The average employee today stays at his or her job for 4.4 years, according to the most recent available data from the Bureau of Labor Statistics, but the expected tenure of the workforce’s youngest employees is about half that. With this in mind, training and mentoring programs are cost-effective solutions to recruit and retain young craft professionals. KBR, out of Houston, experiences more turnovers among welders who were hired from outside their company as compared to those who were trained internally by KBR. Currently, the company has been able to retain more than 90 percent of the welders from its training program.

CTE Must Become Part of Industry’s Commitment to the Future

AGC’s Worker Shortage Survey Analysis states that one reason for the growing workforce shortage is that many contractors feel their local pipeline of new workers is insufficient. For example, 55 percent of firms surveyed rate the overall quality of the local pipeline for new craft workers as poor or below average. One solution to this dilemma is for industry to do better at connecting with local schools and youth organizations. NCCER provides numerous resources to help facilitate these partnerships through its Construction Career Pathways initiative. The initiative offers case studies, a career pathways map and a connection map to drive collaboration between contractors and educators. The connection map allows industry members and educators to list their contact information and areas in which they are interested in providing help or looking for help. Everything from classroom presentations to receiving guidance using curriculum more effectively are included on the map.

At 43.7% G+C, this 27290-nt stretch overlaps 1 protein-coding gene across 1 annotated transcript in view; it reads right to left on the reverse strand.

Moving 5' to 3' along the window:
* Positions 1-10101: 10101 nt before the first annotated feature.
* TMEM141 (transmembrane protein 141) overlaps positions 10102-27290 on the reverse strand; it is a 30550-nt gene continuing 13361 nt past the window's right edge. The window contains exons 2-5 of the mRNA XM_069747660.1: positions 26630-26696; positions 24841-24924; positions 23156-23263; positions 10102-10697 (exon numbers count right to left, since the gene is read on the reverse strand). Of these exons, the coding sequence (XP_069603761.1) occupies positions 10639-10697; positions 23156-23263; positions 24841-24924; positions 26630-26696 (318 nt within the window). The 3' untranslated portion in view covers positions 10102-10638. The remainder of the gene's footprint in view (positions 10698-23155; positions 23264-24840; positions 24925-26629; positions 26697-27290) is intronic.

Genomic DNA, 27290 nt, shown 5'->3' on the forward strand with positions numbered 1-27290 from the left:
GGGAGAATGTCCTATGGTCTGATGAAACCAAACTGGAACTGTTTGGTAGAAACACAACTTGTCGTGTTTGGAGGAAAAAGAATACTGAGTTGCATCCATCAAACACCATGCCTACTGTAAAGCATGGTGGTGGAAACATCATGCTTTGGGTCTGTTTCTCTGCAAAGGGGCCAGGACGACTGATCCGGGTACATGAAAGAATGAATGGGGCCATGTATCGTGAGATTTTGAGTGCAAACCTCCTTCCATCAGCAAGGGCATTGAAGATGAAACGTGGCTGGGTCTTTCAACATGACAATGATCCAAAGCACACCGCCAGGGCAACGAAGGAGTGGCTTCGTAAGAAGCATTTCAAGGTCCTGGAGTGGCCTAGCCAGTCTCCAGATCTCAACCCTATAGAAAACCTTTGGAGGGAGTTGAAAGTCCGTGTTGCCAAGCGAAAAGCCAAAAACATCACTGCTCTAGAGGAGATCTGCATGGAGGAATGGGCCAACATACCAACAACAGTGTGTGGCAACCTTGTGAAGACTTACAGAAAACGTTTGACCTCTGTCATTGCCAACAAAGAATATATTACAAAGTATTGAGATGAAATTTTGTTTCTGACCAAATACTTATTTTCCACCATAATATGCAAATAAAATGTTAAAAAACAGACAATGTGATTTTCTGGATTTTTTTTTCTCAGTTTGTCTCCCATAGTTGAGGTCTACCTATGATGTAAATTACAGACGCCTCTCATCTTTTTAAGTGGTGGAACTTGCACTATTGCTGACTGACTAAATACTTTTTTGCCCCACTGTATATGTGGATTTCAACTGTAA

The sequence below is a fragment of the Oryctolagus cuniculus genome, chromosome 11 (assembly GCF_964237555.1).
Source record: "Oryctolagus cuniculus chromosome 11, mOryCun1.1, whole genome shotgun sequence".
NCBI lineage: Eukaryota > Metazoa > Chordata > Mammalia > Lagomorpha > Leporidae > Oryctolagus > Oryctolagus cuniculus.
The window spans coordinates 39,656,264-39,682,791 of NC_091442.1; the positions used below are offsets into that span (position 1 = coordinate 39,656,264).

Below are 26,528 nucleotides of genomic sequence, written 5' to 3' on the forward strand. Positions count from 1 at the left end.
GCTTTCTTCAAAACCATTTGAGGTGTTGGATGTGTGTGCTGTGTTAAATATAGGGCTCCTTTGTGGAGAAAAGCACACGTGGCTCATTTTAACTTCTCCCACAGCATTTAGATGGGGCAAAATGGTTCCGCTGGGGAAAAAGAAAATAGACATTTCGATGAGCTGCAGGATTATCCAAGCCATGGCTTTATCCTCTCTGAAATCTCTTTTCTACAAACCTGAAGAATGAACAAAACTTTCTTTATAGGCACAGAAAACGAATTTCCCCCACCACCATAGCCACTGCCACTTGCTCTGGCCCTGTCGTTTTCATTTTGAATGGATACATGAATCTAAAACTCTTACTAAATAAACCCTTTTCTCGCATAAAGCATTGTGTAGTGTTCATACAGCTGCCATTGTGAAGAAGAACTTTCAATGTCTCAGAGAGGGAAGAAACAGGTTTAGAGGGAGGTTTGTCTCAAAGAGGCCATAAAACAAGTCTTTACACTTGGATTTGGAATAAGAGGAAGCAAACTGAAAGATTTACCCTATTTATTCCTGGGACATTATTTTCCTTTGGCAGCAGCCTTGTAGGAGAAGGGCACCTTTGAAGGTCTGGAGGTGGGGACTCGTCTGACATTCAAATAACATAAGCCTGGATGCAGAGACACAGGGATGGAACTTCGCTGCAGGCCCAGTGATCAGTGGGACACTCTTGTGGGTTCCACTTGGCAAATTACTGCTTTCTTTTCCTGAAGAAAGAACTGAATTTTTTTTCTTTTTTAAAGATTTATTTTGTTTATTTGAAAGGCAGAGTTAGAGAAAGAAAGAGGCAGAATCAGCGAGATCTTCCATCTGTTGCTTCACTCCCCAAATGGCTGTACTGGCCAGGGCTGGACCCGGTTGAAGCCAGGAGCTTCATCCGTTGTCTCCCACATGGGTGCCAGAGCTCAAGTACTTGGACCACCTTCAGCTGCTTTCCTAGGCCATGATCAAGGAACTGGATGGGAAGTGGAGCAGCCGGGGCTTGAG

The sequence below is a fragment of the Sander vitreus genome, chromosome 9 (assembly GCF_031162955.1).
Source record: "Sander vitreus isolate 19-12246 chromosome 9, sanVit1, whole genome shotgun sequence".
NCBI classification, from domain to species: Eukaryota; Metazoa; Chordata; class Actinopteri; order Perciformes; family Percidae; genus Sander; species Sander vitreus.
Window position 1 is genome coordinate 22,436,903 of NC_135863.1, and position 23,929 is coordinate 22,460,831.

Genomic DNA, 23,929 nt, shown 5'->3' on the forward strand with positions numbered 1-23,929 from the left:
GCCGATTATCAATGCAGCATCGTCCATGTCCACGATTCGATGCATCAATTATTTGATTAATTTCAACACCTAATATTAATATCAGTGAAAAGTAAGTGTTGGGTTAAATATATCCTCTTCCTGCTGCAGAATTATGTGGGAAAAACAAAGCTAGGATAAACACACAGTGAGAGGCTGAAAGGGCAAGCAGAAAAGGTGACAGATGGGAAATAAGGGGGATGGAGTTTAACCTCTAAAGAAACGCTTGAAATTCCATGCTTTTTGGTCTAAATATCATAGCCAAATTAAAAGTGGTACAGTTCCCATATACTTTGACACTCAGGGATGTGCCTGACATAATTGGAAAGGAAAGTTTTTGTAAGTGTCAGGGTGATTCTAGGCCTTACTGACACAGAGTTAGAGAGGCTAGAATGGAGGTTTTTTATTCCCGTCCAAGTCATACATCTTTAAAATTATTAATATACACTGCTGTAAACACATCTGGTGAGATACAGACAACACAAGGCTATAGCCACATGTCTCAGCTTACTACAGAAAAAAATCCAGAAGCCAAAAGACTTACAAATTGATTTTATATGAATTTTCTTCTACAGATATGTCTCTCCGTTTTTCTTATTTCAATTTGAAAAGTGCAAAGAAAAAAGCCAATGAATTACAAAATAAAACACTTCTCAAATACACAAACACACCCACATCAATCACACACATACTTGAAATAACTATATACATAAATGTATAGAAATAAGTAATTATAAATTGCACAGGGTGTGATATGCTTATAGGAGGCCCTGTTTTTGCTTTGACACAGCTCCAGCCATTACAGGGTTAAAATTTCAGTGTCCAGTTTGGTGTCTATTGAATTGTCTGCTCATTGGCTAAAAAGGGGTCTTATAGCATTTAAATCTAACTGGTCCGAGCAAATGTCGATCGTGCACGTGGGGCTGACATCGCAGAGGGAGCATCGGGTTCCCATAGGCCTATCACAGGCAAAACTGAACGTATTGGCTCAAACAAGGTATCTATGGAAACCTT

Industry and education collaboration is gaining popularity, according to a recent AGC survey, which reports that 60 percent of construction companies surveyed are currently working with or intend to work with community colleges. Contractors and owners must substantially elevate their commitment to workforce development to include supporting and driving the resurgence of career and technical education (CTE) to meet industry standards. Industry support in promoting CTE in high schools and community colleges throughout the nation is a key component in training future craft professionals. When done effectively, the partnership can provide a local, robust talent pipeline into the industry.

Contractors like S&B, Crossland Construction, KBR, Yates and TIC actively partner with local schools and organizations to develop industry’s future workforce. Whether it is providing tools and materials, attending career fairs, presenting in classrooms or hosting field trips to project sites, they make the commitment because they know the end result will benefit their companies.

“We like to recruit from high schools, technical schools and outreach organizations that use NCCER curricula so we have a head start,” said Bell. “We have a group of preferred schools that we use as a pipeline for our company, and we help those students transition from their program into our workforce. It’s a lot of travel and a large investment for us, but it creates a better pipeline.”

Yates Construction travels throughout the southeast to recruit young craft workers from programs that use NCCER training and provide NCCER credentials because it not only fits their needs, but the needs of the industry. “We are real aggressive with recruiting because it’s our future,” said Farrar. “We are looking for the top gun students from these programs. They are out there; you just need to find them. There are a lot of great people who want to work in our industry.”